Figuring out how to best handle a PR crisis depends in part on whether your client is a public company, private company or non-public organization like an NGO.
In our hyperconnected world, little is hidden from the public view. Most CEOs understand this, but they may benefit from an update on how the scope of public relations has broadened to meet the new stakeholder reality.
Apple hit back hard against accusations that its iPhone 6 Plus bends. Perhaps too hard. How would you handle complaints against one of your products?
For senior PR managers, the NFL scandals (and the league’s bumbling responses) hold several lessons. Perhaps the biggest takeaway is the need to set new standards without concern “for the gate” and strongly communicate those standards to the public.
In addition to rethinking how (and how often) we monitor for potential issues, how we organize to effectively manage crisis situations must also evolve. Issues management expertise is no longer sufficient to succeed in this environment.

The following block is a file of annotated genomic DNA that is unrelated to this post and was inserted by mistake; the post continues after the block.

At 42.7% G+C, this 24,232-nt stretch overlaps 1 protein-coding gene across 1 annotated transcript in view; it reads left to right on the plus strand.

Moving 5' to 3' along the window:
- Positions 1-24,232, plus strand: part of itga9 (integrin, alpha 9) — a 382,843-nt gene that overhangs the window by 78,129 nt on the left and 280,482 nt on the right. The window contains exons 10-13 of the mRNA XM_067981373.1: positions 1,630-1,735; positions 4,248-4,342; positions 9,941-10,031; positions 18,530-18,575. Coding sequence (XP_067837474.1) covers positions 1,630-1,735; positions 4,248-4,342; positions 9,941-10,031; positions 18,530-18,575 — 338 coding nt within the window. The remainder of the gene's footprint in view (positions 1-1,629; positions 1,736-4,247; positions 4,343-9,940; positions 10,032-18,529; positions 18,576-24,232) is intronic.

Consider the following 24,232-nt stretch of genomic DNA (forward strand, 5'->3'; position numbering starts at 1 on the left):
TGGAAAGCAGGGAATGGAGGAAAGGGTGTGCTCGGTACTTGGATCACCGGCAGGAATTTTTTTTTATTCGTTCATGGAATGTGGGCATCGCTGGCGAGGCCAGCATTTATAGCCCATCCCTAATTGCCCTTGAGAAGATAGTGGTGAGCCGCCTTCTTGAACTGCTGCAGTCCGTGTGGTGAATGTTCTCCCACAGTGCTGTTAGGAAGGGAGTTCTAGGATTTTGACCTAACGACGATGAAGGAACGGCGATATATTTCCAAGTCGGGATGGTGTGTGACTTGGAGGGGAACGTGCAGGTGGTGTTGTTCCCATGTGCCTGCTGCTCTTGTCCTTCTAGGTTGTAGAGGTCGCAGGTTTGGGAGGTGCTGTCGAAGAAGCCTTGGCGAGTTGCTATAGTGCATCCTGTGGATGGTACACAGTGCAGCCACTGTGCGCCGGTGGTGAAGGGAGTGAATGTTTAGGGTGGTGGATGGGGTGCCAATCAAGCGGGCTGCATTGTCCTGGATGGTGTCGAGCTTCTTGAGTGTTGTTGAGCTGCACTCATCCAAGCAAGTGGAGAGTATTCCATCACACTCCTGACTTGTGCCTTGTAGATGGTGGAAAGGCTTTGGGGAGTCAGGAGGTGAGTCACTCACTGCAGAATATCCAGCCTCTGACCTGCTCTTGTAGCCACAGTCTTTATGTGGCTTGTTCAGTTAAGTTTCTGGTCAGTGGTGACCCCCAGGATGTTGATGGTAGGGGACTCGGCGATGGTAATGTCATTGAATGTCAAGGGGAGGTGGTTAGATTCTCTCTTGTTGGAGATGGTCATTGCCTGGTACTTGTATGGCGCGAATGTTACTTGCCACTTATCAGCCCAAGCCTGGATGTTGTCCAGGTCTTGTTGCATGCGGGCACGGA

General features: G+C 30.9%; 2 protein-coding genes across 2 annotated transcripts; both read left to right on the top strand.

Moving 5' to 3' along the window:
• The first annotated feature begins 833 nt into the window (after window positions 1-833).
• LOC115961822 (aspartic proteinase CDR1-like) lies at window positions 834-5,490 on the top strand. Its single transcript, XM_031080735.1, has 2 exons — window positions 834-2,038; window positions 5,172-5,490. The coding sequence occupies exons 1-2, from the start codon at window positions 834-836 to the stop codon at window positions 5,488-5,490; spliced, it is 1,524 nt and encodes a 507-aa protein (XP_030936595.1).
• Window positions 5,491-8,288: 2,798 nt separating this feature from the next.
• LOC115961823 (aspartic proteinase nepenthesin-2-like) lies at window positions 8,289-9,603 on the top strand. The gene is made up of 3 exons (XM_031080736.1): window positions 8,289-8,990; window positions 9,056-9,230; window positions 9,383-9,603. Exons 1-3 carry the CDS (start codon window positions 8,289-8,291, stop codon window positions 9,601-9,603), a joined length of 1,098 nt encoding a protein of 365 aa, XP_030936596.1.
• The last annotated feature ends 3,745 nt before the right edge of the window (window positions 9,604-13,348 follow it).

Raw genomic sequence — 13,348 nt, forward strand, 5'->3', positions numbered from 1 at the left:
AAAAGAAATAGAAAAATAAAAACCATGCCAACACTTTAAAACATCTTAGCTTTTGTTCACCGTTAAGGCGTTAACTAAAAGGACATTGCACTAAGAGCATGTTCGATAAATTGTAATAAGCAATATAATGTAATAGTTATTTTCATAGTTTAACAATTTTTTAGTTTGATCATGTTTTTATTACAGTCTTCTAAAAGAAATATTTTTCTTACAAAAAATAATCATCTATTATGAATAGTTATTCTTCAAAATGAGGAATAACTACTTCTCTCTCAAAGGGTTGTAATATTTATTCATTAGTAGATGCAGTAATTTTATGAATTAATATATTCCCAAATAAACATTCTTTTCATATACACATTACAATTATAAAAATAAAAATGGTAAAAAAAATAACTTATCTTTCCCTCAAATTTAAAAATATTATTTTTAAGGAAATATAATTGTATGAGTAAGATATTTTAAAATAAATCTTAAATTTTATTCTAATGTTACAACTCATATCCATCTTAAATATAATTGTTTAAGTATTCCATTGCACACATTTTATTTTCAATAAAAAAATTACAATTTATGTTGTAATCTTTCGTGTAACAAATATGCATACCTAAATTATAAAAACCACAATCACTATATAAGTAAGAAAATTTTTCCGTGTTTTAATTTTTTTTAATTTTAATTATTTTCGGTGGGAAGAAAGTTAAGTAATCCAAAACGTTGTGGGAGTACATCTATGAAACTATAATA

Just hours before the iOS 8 rollout began Wednesday night, Apple discovered a bug in HealthKit, forcing the company to pull third-party apps designed to sync with the new service from the App Store.
It’s getting worse. The various scandals now engulfing the National Football League are showing no signs of letting up. The league’s reactions to the scandals have been all over the map, and the damage to the heralded brand is exacting a serious toll.
The conventional wisdom is that there’s no such thing as bad PR. If you’re being talked about, there’s business value. And anyway, you can always apologize for your transgressions later, right? When you write about …
This year is no exception to the numerous PR crises that have been worsened by faulty actions of crises specialists and clients.